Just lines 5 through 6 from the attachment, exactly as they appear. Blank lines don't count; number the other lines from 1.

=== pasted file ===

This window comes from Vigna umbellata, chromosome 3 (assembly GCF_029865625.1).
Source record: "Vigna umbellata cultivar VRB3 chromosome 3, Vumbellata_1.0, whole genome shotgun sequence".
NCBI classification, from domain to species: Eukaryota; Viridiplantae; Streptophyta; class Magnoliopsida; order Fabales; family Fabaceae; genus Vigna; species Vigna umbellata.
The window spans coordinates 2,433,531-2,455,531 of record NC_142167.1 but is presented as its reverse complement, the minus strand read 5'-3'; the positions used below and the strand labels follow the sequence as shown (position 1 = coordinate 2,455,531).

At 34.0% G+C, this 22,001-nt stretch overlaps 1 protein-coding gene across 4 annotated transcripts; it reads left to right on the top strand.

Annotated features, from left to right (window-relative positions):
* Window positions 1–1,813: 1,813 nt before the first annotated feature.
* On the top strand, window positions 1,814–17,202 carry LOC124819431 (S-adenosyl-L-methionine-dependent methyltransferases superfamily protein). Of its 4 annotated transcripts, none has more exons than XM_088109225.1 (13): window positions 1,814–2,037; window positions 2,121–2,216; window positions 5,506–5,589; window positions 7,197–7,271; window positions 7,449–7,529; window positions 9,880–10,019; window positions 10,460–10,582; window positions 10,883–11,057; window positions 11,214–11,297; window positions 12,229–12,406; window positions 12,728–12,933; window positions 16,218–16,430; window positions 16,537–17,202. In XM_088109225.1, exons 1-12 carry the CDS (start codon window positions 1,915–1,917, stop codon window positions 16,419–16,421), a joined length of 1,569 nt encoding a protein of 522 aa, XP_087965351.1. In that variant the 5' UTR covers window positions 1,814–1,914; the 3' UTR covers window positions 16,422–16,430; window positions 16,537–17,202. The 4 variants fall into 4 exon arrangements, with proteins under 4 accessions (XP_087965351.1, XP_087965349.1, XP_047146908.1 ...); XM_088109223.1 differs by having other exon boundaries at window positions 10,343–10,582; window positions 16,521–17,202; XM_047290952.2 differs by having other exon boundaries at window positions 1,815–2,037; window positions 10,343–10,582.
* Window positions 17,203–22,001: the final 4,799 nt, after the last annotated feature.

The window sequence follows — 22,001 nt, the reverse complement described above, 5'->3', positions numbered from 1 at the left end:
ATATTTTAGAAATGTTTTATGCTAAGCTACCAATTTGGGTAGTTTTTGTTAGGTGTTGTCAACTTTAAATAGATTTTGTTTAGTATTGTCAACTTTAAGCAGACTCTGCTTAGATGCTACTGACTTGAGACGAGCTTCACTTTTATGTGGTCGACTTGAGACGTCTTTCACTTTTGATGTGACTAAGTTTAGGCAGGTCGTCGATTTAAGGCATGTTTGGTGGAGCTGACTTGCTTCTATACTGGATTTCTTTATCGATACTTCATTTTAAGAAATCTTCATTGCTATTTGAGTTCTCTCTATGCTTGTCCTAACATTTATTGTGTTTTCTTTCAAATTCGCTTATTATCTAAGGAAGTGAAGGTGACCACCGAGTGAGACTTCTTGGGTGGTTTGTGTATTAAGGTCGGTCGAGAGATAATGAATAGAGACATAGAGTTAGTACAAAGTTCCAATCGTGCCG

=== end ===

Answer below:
At 34.0% G+C, this 22,001-nt stretch overlaps 1 protein-coding gene across 4 annotated transcripts; it reads left to right on the top strand.

Annotated features, from left to right (window-relative positions):